Does the action in the Marabar caves in A Passage to India show Forster's embrace of Indian stereotypes?

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Ashley Kannan | Middle School Teacher | (Level 3) Distinguished Educator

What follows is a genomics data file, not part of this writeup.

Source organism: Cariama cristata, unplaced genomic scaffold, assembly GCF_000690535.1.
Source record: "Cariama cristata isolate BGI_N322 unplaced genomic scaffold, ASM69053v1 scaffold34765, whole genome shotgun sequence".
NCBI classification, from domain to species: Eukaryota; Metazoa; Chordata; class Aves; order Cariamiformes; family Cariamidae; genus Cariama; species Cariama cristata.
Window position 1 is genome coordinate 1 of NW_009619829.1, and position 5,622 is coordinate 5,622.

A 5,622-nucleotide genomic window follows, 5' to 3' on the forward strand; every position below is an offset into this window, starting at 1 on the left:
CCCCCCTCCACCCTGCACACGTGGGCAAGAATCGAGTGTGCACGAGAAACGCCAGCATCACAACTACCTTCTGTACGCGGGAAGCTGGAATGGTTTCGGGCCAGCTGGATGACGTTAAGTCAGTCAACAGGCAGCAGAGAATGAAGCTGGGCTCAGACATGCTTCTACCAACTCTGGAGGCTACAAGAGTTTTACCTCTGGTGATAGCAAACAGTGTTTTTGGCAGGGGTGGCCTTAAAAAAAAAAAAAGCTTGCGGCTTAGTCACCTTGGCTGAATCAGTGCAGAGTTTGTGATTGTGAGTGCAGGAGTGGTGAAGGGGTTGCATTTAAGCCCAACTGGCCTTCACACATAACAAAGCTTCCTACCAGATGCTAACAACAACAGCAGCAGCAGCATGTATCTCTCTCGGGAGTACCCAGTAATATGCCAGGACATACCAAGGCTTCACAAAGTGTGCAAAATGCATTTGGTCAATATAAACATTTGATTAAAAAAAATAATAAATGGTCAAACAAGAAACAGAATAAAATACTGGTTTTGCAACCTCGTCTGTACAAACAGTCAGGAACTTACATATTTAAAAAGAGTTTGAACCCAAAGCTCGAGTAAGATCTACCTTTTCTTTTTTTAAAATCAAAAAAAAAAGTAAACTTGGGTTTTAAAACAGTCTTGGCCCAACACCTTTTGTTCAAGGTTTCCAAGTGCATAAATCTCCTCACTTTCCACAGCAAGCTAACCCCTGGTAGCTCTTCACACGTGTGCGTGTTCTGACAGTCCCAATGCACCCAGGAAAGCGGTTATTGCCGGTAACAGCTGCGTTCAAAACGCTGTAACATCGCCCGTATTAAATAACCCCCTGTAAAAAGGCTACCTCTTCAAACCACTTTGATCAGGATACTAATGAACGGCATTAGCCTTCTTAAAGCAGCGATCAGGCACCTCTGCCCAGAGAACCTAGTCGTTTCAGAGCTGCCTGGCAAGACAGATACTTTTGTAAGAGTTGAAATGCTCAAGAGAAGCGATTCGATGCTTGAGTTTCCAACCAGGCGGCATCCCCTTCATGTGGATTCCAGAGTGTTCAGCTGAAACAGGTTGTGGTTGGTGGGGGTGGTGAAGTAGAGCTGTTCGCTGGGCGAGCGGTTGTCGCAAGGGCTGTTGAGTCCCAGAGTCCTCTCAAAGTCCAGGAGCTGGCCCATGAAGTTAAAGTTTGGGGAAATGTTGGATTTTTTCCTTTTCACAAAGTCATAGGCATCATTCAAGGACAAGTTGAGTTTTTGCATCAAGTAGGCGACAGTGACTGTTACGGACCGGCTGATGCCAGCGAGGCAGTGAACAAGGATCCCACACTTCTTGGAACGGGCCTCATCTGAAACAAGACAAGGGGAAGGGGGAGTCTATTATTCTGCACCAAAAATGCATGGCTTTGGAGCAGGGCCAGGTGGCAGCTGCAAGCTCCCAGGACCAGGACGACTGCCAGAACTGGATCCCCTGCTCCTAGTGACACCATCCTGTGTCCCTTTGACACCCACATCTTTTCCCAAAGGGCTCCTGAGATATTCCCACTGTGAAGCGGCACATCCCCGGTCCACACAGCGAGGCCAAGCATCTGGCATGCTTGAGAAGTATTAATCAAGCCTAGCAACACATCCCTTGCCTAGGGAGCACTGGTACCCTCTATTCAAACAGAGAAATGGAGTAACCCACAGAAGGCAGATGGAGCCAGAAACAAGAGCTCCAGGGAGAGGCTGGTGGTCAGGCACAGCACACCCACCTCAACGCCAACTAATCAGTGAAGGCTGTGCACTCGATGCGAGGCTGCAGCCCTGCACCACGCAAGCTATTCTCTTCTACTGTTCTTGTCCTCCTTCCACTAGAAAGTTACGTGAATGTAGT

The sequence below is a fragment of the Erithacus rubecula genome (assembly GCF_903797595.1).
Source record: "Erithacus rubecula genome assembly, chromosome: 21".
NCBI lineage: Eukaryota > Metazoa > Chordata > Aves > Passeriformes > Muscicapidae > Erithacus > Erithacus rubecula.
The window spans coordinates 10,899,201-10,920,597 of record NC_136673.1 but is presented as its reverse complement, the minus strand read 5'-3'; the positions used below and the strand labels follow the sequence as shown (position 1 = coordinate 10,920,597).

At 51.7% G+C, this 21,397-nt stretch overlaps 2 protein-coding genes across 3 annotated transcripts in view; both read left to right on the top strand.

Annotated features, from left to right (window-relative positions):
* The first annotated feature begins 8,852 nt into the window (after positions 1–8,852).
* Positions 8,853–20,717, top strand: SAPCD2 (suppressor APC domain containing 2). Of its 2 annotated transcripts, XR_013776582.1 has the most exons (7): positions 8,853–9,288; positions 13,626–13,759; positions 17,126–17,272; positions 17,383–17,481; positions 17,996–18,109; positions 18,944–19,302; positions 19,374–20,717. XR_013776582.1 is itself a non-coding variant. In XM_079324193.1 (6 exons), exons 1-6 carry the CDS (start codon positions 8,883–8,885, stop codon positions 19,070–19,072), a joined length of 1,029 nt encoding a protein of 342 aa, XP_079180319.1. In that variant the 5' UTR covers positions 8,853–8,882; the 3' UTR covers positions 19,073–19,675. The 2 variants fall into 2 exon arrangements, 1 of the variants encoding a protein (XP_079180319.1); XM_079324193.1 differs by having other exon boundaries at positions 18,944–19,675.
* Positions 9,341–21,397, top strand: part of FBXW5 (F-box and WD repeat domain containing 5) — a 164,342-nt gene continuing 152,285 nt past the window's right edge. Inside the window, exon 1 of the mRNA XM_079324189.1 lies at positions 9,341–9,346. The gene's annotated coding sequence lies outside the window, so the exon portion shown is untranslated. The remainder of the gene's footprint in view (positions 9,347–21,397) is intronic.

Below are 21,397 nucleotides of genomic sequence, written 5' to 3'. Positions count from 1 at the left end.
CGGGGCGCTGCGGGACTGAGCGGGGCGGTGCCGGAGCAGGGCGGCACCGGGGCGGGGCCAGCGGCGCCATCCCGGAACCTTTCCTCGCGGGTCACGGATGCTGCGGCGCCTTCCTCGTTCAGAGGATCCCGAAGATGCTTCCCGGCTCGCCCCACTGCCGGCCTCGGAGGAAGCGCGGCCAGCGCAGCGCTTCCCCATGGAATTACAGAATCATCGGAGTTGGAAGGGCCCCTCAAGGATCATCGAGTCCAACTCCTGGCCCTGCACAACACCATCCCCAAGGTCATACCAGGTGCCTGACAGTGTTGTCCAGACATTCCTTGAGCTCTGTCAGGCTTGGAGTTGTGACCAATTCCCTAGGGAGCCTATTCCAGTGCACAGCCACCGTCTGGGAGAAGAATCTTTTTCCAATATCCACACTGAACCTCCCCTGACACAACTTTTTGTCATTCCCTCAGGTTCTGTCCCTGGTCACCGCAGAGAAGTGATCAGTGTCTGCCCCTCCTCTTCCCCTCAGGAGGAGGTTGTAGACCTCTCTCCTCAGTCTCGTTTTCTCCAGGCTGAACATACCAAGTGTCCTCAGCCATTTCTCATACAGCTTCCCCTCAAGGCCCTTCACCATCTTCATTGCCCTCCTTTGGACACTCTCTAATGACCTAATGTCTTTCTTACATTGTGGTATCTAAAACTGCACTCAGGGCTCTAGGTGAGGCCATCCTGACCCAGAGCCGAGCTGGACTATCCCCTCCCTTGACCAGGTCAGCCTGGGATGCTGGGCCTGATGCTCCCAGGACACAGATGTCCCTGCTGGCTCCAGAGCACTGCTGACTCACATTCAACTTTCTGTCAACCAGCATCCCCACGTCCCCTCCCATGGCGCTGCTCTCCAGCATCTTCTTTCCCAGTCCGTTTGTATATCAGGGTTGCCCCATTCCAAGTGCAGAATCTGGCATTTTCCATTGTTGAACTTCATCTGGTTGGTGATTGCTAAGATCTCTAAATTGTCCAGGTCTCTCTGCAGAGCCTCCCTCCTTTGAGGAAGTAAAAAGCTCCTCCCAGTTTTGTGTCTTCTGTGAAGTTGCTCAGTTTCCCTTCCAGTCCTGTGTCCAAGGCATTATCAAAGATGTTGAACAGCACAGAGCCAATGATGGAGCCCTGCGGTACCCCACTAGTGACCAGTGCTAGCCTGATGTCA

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I am not sure if there can be a definitive answer given to this question.  Much of it is going to depend on how an individual perceives Forster's writing, the mystery of the caves, and the depiction itself.  On one hand, Forster leaves quite ambiguous what happened in the caves.  There is a certain amount of vagueness present about what happened in the caves.  Forster alludes to the idea that this mystery is a part of "India."  This construction of the Indian mystique could be a very good example of a stereotype because of its capitulation to the idea of the "mysterious Orient" and other cultural interpretations.  Yet, Forster could simply be trying to bring out a sense of the unknown and it happened to be the Indian Marabar Caves as a setting for this.  Another level where there could be a debate about stereotypes might be in the characters, themselves.  Adela is shown to be a typically sexually repressed British woman, while Aziz is depicted as a sensuous Indian man who has little difficulty articulating such desires.  In this light, this could be a stereotype in its own right.  The sexually repressed Westerner and the libidinal driven Easterner.  The collision of such stereotypes results in the call of rape.  This might be interesting to note that the crash between both realities might result in a "cultural rape" where voice is taken from both sides, favoring the chatter of stereotypes.  As said, I am not sure that there can be a definitive answer here, but more thought being presented.

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